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Naira Records Little Gain, Closes at 512/dollar

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Dollar Scarcity
  • Naira Records Little Gain, Closes at 512/dollar

The naira recorded slight gain on Tuesday and closed at 512 against the United States dollar on the parallel market, a day after the Central Bank of Nigeria introduced a new foreign exchange policy action.

The CBN had on Monday announced its decision to begin sale of $1m weekly to each of the country’s 21 commercial banks at a rate of 375 naira to clear a backlog of demand for retail users and try to narrow the premium between the official and black market rates.

The decision was announced hours after the naira tumbled to 520/dollar on the parallel market as scarcity of the greenback continued to weigh on the exchange rate.

The naira had closed at 516/dollar on Friday, after hitting 510/dollar and 507/dollar last Thursday and Tuesday, respectively.

Experts said demand for dollar for school fees payment overseas as well as Personal Travel Allowance by intending travellers was taking a toll on the exchange rate at the parallel market.

Meanwhile, currency traders have continued to digest the Central Bank of Nigeria’s new decision to sell dollars to retail users through commercial banks, Reuters reported.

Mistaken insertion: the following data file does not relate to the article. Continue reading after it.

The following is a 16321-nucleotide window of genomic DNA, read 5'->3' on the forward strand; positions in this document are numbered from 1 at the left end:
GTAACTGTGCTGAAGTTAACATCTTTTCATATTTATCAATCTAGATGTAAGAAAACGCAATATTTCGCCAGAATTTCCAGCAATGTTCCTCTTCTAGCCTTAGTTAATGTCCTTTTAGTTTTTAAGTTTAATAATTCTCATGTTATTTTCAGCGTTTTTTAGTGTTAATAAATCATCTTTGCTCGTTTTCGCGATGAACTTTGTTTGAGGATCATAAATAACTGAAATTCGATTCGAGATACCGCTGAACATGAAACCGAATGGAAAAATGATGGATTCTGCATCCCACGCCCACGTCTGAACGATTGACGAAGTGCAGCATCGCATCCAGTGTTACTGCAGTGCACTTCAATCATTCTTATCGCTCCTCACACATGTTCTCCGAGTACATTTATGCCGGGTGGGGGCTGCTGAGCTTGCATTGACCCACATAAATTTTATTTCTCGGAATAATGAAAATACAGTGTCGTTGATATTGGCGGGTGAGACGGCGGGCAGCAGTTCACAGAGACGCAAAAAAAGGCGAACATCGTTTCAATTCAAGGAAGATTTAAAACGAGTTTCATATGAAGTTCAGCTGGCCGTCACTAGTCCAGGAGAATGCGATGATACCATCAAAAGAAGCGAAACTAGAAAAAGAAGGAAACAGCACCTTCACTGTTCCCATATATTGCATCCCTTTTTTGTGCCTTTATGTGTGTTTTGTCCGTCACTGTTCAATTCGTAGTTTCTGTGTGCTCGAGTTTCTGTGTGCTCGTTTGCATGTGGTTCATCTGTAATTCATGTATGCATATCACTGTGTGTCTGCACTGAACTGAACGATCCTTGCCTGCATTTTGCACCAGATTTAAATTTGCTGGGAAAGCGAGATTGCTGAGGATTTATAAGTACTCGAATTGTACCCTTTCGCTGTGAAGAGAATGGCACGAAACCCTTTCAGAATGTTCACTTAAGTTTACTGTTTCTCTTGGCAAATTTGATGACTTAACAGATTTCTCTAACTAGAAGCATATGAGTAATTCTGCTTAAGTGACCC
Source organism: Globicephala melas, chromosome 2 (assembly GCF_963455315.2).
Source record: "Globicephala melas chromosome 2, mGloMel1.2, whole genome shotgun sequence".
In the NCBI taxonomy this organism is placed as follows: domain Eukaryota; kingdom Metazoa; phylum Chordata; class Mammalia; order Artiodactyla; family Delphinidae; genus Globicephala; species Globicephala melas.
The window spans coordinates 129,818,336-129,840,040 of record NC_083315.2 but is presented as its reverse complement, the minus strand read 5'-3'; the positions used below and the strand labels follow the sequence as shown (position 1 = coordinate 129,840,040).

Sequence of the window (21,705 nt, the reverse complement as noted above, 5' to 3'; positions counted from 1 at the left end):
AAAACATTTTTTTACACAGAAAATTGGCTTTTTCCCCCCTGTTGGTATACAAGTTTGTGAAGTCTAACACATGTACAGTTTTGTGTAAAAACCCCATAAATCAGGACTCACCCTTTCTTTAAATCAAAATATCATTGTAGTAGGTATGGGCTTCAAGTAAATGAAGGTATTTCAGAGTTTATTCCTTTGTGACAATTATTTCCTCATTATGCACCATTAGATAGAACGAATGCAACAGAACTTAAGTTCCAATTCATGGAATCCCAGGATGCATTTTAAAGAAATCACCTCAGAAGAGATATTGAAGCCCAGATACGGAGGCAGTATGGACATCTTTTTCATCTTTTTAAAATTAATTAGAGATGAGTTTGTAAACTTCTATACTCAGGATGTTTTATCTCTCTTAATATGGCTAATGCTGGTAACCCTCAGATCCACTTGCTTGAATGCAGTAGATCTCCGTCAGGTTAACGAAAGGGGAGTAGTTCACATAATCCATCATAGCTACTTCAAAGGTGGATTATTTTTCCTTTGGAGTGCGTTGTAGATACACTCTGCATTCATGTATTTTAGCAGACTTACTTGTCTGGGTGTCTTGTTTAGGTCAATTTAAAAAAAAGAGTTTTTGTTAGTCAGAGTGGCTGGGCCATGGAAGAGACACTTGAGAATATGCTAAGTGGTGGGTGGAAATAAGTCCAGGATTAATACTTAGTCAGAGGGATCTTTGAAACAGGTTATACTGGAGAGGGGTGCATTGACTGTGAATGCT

Forex traders told Reuters that some banks had compiled a list of bids from customers awaiting dollars.

The CBN has been selling dollars at N305 to clear a backlog of demand from manufacturing, agriculture and airline companies, hoping also to help drag the country out of its worst recession in 25 years.

Experts are divided over the outlook for the naira this year. Some experts have said the naira may hit between 520/dollar and 1000/dollar at the parallel market this year unless the CBN reviews its forex policy.

CEO/Founder Investors King Ltd, a foreign exchange research analyst, contributing author on New York-based Talk Markets and Investing.com, with over a decade experience in the global financial markets.

Finance

Sub Saharan Africa Mergers and Acquisition Transactions Totalled US$ 6.1 Billion in Q1 2021